Structural Characteristics of Lactate Dehydrogenase

The picture to the left is of lactate dehydrogenase(LDH). All mammalian cells posses LDH, but the activity of the enzyme varies from tissue to tissue. This variation is due to there being five form of the enzyme called isozymes or isoenzymes. The five isozymes are M4, M3H, M2H2, MH3, and H4. Each isozyme posses a different Km (or affinity) for pyruvate. Each isozyme consists of four subunits of either type M (muscle) or H (heart). While there are some structural differences in the M and H forms, they are similar enough to allow hybirds of the two to form. Illustrated below is the manner in which monomers come together to form a tetramer.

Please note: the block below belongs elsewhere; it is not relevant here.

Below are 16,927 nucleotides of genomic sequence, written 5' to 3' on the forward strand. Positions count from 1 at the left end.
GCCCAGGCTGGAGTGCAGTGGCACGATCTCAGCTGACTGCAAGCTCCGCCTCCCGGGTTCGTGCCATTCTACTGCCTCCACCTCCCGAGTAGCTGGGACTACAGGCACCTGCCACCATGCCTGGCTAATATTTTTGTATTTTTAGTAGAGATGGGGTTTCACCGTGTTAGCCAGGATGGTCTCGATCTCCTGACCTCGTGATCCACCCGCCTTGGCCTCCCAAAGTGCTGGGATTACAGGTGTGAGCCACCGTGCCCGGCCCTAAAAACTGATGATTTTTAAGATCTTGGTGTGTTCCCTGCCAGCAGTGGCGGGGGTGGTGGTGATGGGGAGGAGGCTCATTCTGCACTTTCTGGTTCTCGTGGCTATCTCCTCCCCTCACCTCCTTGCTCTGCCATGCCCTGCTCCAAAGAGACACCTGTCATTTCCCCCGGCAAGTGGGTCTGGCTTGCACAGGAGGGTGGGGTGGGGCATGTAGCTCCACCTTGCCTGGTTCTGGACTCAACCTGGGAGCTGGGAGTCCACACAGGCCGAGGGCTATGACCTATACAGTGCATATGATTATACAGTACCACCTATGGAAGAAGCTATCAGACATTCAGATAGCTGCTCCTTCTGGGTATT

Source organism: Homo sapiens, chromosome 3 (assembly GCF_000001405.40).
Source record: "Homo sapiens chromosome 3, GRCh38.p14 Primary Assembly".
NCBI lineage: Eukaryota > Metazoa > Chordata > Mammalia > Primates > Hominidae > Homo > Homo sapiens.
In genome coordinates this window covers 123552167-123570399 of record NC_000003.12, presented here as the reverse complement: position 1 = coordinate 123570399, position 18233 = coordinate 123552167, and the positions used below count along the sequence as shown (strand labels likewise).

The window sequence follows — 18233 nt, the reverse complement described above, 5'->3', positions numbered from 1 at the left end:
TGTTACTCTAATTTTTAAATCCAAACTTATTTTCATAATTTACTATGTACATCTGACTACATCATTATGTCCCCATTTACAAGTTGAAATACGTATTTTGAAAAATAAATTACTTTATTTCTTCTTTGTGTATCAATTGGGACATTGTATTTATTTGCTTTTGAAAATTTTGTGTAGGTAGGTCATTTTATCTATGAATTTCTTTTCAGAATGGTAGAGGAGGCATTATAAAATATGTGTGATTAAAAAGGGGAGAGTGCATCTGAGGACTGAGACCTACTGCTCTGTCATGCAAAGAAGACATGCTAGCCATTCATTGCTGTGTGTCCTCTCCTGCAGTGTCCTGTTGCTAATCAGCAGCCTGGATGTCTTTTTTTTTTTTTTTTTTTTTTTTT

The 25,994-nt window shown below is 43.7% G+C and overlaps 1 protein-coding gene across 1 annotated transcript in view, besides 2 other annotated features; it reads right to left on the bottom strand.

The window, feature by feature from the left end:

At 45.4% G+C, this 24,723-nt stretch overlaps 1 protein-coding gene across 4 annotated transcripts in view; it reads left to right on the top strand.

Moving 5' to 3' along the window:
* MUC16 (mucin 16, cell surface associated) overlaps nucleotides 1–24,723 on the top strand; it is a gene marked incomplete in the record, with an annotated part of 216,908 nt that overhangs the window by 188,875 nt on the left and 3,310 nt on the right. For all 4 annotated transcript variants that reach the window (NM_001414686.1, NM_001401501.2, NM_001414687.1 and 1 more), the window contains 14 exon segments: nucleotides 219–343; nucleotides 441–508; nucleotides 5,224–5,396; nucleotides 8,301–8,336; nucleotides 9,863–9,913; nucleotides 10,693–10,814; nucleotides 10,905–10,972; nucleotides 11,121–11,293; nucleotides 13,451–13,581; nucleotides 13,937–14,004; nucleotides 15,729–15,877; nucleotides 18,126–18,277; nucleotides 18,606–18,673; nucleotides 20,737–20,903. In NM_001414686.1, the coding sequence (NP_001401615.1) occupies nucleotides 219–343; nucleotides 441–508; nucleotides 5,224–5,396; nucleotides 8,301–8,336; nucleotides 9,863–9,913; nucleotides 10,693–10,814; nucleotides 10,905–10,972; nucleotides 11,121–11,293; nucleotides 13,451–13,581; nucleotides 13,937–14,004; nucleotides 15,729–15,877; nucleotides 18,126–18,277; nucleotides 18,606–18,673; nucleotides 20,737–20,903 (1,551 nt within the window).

In subunit-subunit interactions the Q-axis interface dominates and accounts for 50% of the surface area lost by a subunit when a tetramer is formed. These Q-axis contacts consist primarily of hydrophobic interactions between amino acid side chains.

The R-axis contacts are the most polar with 25% of it contact area due to main chain interactions.

The P-axis interface accounts for less than 20% of the lost suface area upon tetramer formation.

The tails of the enzyme subunits are involved in extensive intramolecular contacts with the neighboring subunit.



Home Background Mechanism References